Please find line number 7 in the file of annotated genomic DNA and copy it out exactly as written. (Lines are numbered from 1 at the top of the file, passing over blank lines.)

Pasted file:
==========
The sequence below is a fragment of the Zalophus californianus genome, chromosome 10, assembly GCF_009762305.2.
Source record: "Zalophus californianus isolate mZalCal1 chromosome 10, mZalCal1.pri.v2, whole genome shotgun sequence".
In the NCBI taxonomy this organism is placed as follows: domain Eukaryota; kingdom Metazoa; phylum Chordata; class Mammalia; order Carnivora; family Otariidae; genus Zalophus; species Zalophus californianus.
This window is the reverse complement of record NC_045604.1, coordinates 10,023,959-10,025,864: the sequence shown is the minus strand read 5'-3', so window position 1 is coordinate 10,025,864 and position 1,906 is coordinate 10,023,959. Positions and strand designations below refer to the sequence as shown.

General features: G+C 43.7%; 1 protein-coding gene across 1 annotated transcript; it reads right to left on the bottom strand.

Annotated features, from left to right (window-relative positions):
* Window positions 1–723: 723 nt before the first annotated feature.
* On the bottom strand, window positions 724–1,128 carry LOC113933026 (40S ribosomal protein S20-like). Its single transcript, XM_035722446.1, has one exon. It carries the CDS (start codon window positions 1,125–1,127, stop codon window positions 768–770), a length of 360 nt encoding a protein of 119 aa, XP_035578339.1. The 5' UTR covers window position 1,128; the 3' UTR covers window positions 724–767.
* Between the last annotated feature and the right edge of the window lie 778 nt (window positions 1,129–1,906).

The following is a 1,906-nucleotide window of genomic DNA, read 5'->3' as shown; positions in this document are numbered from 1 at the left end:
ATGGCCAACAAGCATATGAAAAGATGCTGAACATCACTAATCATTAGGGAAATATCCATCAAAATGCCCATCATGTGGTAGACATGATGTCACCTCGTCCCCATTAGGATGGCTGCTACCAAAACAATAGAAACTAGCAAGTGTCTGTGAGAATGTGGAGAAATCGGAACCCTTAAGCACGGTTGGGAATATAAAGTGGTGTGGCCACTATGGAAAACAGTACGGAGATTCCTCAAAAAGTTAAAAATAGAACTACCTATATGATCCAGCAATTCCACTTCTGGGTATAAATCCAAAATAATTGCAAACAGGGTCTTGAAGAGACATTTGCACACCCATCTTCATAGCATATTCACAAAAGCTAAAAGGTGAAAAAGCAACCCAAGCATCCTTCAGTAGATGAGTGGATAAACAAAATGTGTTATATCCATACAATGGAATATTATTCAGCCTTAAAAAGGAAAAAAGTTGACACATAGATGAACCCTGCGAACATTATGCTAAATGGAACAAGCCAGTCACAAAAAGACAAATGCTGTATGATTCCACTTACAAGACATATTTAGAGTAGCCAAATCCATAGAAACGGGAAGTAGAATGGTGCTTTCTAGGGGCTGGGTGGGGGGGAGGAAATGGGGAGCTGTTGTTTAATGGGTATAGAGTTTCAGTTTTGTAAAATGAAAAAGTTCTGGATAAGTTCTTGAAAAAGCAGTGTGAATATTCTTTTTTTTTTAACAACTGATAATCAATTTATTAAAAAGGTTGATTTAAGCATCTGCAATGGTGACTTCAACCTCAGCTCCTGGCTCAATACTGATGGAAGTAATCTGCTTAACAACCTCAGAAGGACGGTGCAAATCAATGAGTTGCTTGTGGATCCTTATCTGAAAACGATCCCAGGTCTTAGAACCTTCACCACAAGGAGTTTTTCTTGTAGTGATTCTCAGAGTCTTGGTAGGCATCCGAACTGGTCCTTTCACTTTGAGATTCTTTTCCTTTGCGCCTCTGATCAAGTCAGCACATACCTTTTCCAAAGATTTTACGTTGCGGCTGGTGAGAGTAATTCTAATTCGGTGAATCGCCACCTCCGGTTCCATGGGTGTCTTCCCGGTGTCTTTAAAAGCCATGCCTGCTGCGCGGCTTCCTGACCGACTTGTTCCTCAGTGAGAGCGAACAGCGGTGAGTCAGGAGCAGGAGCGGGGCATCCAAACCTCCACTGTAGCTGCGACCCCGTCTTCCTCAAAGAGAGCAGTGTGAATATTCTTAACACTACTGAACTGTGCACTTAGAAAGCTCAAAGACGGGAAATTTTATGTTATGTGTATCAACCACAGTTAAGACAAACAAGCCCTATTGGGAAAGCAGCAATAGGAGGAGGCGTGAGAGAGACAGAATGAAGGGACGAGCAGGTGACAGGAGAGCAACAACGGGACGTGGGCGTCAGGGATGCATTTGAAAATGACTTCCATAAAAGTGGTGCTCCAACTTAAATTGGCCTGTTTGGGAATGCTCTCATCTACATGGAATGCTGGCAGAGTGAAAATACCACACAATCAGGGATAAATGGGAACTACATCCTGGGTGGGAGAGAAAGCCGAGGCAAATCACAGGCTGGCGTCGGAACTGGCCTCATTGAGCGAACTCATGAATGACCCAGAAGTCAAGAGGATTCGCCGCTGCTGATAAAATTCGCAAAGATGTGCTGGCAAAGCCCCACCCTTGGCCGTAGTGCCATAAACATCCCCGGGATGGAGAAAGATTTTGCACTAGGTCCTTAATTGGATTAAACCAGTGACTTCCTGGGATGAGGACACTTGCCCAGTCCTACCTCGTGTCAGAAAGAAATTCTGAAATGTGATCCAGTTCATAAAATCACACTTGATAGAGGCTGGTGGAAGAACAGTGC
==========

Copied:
* Window positions 1–723: 723 nt before the first annotated feature.